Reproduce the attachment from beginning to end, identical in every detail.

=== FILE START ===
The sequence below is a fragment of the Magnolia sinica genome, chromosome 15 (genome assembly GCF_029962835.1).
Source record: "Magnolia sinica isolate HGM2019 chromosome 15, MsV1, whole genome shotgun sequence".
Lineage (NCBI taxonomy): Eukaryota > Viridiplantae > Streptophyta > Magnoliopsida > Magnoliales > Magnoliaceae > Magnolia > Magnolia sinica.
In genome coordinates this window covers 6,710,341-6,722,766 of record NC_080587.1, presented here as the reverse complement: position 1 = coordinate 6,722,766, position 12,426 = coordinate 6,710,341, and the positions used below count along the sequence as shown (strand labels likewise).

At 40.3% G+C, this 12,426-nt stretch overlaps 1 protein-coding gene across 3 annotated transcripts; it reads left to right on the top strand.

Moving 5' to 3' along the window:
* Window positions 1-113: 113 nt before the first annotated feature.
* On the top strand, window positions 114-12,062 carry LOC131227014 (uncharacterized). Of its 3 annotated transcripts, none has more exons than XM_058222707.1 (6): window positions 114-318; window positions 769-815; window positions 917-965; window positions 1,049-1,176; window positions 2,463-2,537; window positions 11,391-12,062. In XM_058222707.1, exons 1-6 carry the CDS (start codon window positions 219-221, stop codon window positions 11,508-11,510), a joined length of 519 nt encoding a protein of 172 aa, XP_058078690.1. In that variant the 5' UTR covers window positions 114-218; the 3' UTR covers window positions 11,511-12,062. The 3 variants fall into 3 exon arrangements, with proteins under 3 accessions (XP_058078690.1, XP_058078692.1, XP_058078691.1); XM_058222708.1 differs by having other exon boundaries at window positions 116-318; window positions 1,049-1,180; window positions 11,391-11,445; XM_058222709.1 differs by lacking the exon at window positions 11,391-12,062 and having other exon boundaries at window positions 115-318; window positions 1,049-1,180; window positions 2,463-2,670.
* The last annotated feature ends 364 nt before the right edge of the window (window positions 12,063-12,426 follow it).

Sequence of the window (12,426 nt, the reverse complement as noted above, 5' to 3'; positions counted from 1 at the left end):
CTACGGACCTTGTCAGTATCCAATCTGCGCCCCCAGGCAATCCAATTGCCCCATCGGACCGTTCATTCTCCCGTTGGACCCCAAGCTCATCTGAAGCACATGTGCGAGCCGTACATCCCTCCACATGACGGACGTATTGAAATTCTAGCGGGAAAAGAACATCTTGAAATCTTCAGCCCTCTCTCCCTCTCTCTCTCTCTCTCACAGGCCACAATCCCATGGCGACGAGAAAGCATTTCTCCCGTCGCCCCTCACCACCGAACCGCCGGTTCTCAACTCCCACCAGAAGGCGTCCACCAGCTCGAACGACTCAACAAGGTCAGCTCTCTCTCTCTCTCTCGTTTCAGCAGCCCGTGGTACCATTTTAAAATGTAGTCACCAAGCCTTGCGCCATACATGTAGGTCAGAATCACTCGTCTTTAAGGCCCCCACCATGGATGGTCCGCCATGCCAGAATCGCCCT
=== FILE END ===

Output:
The sequence below is a fragment of the Magnolia sinica genome, chromosome 15 (genome assembly GCF_029962835.1).
Source record: "Magnolia sinica isolate HGM2019 chromosome 15, MsV1, whole genome shotgun sequence".
Lineage (NCBI taxonomy): Eukaryota > Viridiplantae > Streptophyta > Magnoliopsida > Magnoliales > Magnoliaceae > Magnolia > Magnolia sinica.
In genome coordinates this window covers 6,710,341-6,722,766 of record NC_080587.1, presented here as the reverse complement: position 1 = coordinate 6,722,766, position 12,426 = coordinate 6,710,341, and the positions used below count along the sequence as shown (strand labels likewise).

At 40.3% G+C, this 12,426-nt stretch overlaps 1 protein-coding gene across 3 annotated transcripts; it reads left to right on the top strand.

Moving 5' to 3' along the window:
* Window positions 1-113: 113 nt before the first annotated feature.
* On the top strand, window positions 114-12,062 carry LOC131227014 (uncharacterized). Of its 3 annotated transcripts, none has more exons than XM_058222707.1 (6): window positions 114-318; window positions 769-815; window positions 917-965; window positions 1,049-1,176; window positions 2,463-2,537; window positions 11,391-12,062. In XM_058222707.1, exons 1-6 carry the CDS (start codon window positions 219-221, stop codon window positions 11,508-11,510), a joined length of 519 nt encoding a protein of 172 aa, XP_058078690.1. In that variant the 5' UTR covers window positions 114-218; the 3' UTR covers window positions 11,511-12,062. The 3 variants fall into 3 exon arrangements, with proteins under 3 accessions (XP_058078690.1, XP_058078692.1, XP_058078691.1); XM_058222708.1 differs by having other exon boundaries at window positions 116-318; window positions 1,049-1,180; window positions 11,391-11,445; XM_058222709.1 differs by lacking the exon at window positions 11,391-12,062 and having other exon boundaries at window positions 115-318; window positions 1,049-1,180; window positions 2,463-2,670.
* The last annotated feature ends 364 nt before the right edge of the window (window positions 12,063-12,426 follow it).

Sequence of the window (12,426 nt, the reverse complement as noted above, 5' to 3'; positions counted from 1 at the left end):
CTACGGACCTTGTCAGTATCCAATCTGCGCCCCCAGGCAATCCAATTGCCCCATCGGACCGTTCATTCTCCCGTTGGACCCCAAGCTCATCTGAAGCACATGTGCGAGCCGTACATCCCTCCACATGACGGACGTATTGAAATTCTAGCGGGAAAAGAACATCTTGAAATCTTCAGCCCTCTCTCCCTCTCTCTCTCTCTCTCACAGGCCACAATCCCATGGCGACGAGAAAGCATTTCTCCCGTCGCCCCTCACCACCGAACCGCCGGTTCTCAACTCCCACCAGAAGGCGTCCACCAGCTCGAACGACTCAACAAGGTCAGCTCTCTCTCTCTCTCTCGTTTCAGCAGCCCGTGGTACCATTTTAAAATGTAGTCACCAAGCCTTGCGCCATACATGTAGGTCAGAATCACTCGTCTTTAAGGCCCCCACCATGGATGGTCCGCCATGCCAGAATCGCCCT